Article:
Further, Alunah grow more brazen in toying with structure on “Lugh’s Assembly,” the longest inclusion at 7:52. It essentially breaks in half just about four minutes in, departing its initial verse and chorus in favor of a quieter, progressive flow. The drift is held together first by Sophie‘s vocals and then by a fuzzy guitar solo, and “Lugh’s Assembly” rounds out with the reintroduction of those backing vocals for a few lines, again, goth in their impression. They’re quickly arrived and gone — it really is just a few lines — but a new dynamic for Alunah and a point of potential future growth. As Mason‘s drums pick up to start “A Forest,” joined soon by guitar and bass, the atmosphere remains affected by the track prior, though the intro has little in the end to do with the plodding that emerges in the finale at about a minute into the total six-plus.

One can strain to hear some Electric Wizard brought to the closer at points, but again, this is folded into Alunah‘s overarching intent, which has become all the more individual over time and reaches new heights in that regard on Solennial as well. Ending with a momentary push-into-slowdown that brings the strings back up to close along with the last crashes, “A Forest” even as an adopted song underscores the boldness of the four-piece’s forward movement here, instrumentally, vocally, in arrangement, craft and production. Now past their first 10 years, Alunah have yet to conjure an offering that did not build off what they’ve done in the past while introducing new aspects to their sound, and though they’ve never been prone to drastic shifts — that is, one can feel reasonably certain in putting on “The Reckoning of Time” that they’re not about to start playing grindcore for no reason in the middle of it — they’ve only become steadier in their approach. Solennial basks in a solar ritualizing true to its etymology, but moreover, it carries a feeling of mastery behind its creation that stands in henge-like testament to Alunah‘s hard-won maturity as a band. By no means to they seem like they are finished growing, but then, a forest never is.

Alunah on Thee Facebooks

Alunah webstore

Svart Records website

Svart Records on Thee Facebooks

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Alunah Post “Fire of Thornborough Henge” Video; Solennial Preorders Available

Posted in Bootleg Theater on January 16th, 2017 by JJ Koczan


Since the better part of a year ago, when it was first announced that woods-worshiping UK four-piece Alunah had signed to Svart Records for the release of their next album, I’ve been dying to hear how their tones — so gracious and consuming as they’ve become, most recently demonstrated on 2014’s Awakening the Forest (review here) — would sound as captured by producer Chris Fielding, bassist of Conan and engineer at Skyhammer Studio. We get a first sampling in Alunah‘s new video for “Fire of Thornborough Henge,” and it’s been worth the wait. The fuzz is maintained, the clarity refined, and as guitarist/vocalist Soph Day enters into layers of self-harmony, she seems to do so with a greater spaciousness around her than ever before.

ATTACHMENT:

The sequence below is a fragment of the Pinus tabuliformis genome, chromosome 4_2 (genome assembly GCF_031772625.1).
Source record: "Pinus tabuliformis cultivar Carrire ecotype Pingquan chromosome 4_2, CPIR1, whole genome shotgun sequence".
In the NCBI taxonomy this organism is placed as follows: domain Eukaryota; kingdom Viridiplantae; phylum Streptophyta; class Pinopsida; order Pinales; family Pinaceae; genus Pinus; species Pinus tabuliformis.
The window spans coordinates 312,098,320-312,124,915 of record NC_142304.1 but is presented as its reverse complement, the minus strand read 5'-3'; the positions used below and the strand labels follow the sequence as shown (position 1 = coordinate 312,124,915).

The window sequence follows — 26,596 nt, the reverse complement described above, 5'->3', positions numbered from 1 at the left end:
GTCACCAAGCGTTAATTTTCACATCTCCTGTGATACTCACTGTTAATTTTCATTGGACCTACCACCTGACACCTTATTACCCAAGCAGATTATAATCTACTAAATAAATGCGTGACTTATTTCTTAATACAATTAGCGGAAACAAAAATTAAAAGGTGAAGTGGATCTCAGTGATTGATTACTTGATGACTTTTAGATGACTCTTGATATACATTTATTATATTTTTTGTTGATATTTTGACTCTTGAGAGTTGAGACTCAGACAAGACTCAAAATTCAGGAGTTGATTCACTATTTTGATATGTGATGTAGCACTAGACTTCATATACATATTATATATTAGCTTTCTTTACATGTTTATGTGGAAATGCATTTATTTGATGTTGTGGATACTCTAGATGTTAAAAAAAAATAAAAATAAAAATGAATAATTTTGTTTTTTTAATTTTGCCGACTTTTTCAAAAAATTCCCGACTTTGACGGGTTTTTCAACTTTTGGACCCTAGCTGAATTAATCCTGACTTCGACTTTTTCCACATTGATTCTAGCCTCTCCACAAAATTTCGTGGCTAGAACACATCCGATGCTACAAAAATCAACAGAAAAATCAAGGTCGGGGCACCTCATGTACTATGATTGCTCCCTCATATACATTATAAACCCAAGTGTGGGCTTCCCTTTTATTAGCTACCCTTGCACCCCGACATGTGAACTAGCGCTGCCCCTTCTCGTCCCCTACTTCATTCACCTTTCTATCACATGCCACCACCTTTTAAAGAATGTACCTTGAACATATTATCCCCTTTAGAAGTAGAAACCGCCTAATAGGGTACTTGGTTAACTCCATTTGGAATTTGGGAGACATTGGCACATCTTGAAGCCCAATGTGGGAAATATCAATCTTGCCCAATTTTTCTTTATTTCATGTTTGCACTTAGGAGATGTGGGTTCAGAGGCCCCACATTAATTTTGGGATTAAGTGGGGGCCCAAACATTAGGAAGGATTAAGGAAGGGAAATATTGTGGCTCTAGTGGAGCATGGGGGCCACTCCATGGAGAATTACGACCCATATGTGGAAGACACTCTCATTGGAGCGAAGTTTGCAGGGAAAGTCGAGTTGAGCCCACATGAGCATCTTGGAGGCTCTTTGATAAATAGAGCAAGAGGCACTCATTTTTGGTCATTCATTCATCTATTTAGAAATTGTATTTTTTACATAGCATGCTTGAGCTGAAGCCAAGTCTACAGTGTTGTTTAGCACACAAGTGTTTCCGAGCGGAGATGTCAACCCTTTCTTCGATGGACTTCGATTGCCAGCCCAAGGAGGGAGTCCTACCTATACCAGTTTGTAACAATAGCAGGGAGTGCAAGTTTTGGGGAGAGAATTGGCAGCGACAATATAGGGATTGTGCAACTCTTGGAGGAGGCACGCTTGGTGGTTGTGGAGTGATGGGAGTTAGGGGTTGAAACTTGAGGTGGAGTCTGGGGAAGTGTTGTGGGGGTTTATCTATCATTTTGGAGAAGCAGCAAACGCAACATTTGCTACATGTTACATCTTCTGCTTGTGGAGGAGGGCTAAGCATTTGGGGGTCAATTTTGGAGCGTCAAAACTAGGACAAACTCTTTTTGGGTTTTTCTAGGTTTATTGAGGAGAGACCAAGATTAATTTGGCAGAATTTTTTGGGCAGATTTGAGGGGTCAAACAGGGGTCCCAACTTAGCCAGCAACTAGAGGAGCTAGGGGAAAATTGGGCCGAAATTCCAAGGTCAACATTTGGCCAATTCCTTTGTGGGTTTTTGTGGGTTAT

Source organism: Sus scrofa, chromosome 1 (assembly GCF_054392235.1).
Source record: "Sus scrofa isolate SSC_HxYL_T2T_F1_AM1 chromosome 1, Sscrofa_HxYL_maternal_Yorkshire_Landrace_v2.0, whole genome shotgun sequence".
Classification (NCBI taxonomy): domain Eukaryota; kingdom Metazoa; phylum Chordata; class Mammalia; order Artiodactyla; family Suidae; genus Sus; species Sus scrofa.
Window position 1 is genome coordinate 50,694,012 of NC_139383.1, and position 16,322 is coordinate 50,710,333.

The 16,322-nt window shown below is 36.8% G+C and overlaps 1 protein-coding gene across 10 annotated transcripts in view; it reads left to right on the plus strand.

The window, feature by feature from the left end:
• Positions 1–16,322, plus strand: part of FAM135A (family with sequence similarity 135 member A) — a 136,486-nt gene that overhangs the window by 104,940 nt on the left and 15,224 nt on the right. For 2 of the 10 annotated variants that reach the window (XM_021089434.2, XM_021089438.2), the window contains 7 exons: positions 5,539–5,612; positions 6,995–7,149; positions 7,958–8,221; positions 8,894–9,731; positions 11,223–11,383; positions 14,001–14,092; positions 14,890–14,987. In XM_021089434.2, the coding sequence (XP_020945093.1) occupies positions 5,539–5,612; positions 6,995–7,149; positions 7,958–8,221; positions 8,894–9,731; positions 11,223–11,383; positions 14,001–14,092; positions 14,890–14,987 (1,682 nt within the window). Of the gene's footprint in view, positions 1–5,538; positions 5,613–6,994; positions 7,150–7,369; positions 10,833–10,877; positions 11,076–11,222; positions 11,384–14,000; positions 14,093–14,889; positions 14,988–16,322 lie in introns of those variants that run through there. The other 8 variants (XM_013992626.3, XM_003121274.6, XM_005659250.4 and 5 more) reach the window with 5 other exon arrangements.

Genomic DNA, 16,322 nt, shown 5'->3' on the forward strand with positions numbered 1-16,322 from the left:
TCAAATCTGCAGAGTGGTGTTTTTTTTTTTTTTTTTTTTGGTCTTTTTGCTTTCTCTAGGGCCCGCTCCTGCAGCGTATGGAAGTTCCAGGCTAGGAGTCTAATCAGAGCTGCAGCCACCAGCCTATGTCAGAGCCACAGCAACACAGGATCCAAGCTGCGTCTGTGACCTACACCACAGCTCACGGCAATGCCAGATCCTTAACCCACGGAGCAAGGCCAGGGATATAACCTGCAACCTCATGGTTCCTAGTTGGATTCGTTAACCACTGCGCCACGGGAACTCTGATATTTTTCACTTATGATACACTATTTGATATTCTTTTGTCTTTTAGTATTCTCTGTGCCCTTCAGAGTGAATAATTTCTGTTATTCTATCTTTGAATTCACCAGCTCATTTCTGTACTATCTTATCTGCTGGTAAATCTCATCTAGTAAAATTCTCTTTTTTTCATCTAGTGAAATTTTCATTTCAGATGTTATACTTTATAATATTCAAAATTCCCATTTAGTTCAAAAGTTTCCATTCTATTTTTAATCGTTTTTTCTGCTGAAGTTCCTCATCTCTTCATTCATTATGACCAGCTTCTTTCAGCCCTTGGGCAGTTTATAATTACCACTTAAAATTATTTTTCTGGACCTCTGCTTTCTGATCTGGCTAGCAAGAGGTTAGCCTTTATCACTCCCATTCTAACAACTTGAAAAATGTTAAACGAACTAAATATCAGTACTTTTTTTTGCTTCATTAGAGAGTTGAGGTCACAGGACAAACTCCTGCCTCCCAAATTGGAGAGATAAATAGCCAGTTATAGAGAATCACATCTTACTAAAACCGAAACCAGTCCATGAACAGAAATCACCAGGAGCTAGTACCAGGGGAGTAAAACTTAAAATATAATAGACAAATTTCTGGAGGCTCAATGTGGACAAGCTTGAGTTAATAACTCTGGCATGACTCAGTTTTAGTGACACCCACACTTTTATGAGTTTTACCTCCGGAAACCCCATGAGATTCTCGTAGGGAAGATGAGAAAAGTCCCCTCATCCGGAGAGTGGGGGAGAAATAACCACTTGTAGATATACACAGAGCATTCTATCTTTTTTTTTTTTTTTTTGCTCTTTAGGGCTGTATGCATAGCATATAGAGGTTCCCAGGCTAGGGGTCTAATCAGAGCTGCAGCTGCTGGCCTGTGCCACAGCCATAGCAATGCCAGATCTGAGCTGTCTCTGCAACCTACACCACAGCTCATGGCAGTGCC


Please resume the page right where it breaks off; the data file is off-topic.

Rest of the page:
It seems to be a habit of mine that whether or not Alunah actually have an album coming out that year, they make the list of most anticipated records. Well, Solennial will be out on March 17 via the aforementioned Svart, and preorders are up now, so this thing is definitely happening. I can only encourage you to dig in as Soph, fellow guitarist Dave Day, bassist Daniel Burchmore and drummer Jake Mason unfurl an initial taste of Alunah‘s fourth full-length, holding fast to crucial elements of their sound — even going so far as to reference Awakening the Forest in the lyrics — but showcasing immediate expansion as well in sound and approach. Holy crap I’m looking forward to this record. More than I already was.

Info and links follow the clip. Check it out and enjoy:

Alunah, “Fire of Thornborough Henge” official video


We have a double surprise for you. Today we would like to share our music video for ‘Fire of Thornborough Henge’ and also to inform you that pre-orders are now available for our upcoming album Solennial!

Solennial will be released on 17th March via Svart Records and pre-orders will be available up until 28th February. The first 100 orders from the Alunah store will receive a limited edition embroidered patch, and you can choose from limited edition bone white vinyl, black vinyl or digipak CD:

We are playing the following UK dates in support of “Solennial.” A European tour to follow is currently being worked on.

Alunah live:
Friday 31st March: The Chameleon, Nottingham
Saturday 1st April: The Moon Club, Cardiff
Thursday 6th April: The Flapper, Birmingham
Friday 7th April: Bannermans, Edinburgh
Saturday 8th April: Rebellion, Manchester
Sunday 9th April: The Lounge, London

Here’s the video. Enjoy, friends.

Alunah on Thee Facebooks

Alunah webstore

Svart Records website

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Alunah Announce Spring 2017 UK Tour Dates

Posted in Whathaveyou on November 15th, 2016 by JJ Koczan